Besides, our “Athens of the South” calls out not only to the many local colleges and universities, it really is a testament to our being a center of learning. Locally, the Country Music Hall of Fame, Songwriters Hall of Fame, Johnny Cash Museum are in full measure, with newly-announced George Jones and African-American Music museums on the horizon.

Wouldn’t a museum entrusted to the documents, images, oral and visual histories, and opportunity to view those traditions of yesteryear make sense, a repository of southern baseball history?

We have a new ballpark that will soon open near the site of beloved Sulphur Dell, which was once known as baseball’s oldest ballpark in existence. Games were played there as early as 1862. We have ownership and management of the Nashville Sounds who will be immortalizing a part of local history within the stadium, and a city whose leadership will allow for the same throughout the greenway outside the stadium.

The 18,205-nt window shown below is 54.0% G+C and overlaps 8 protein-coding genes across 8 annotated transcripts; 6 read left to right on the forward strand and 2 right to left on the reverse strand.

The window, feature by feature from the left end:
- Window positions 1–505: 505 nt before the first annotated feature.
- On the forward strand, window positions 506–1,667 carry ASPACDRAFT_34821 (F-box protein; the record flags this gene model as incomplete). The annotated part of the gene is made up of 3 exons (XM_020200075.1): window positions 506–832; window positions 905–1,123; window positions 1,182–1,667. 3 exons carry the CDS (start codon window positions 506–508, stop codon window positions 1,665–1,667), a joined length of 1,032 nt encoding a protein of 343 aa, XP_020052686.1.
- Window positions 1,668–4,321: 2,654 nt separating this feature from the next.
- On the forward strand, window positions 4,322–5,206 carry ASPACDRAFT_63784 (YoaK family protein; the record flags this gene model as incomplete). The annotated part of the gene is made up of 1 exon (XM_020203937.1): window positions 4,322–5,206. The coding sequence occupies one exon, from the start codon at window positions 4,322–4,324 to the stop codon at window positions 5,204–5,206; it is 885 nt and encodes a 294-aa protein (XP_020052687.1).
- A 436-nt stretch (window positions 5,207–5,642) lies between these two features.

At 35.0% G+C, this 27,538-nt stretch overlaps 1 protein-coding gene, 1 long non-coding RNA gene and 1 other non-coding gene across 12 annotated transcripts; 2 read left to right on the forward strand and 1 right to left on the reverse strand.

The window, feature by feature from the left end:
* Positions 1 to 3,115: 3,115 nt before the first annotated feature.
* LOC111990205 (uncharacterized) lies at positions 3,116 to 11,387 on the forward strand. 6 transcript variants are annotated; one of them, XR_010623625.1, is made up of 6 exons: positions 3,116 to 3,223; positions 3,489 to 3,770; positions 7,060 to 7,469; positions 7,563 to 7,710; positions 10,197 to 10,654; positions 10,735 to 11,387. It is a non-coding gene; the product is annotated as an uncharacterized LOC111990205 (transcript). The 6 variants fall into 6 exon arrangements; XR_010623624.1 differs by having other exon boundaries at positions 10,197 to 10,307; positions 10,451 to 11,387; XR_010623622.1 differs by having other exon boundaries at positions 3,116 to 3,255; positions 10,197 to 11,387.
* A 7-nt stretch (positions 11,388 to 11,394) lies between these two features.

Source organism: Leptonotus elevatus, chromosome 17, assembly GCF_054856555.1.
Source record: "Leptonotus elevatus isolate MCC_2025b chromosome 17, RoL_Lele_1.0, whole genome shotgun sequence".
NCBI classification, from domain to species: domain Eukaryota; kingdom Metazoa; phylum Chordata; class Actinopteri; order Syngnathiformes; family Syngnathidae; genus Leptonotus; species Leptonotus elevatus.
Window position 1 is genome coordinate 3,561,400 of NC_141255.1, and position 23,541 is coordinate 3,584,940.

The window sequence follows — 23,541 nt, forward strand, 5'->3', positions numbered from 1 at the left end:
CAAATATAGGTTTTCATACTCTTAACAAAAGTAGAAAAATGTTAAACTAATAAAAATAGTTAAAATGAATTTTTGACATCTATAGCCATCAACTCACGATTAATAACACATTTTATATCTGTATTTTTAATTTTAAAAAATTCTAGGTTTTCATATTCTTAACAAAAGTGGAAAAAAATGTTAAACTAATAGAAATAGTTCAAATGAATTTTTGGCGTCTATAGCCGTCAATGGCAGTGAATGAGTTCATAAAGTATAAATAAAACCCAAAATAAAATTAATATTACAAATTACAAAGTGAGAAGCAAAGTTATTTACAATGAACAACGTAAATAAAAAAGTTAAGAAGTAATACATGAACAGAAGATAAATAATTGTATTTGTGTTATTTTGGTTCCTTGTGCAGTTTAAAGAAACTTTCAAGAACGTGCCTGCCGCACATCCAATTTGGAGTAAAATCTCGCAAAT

The Old Timers Baseball Association of Nashville continues to promote baseball with scholarships, an annual award banquet, and monetary support to area ball fields and programs, too.

1DaySuccessful baseball programs at Vanderbilt, Lipscomb, Belmont, Trevecca, and nearby Cumberland are also a tribute to baseball roots in the area. Toss in local baseball  at the high school and youth league levels, and we can easily say “We know our baseball”.

19th Century baseball has taken a foothold, too; what began as a two-team league in Franklin and Nashville, in three short years the Tennessee Association of Vintage Base Ball has expanded in middle Tennessee to Knoxville and Chattanooga.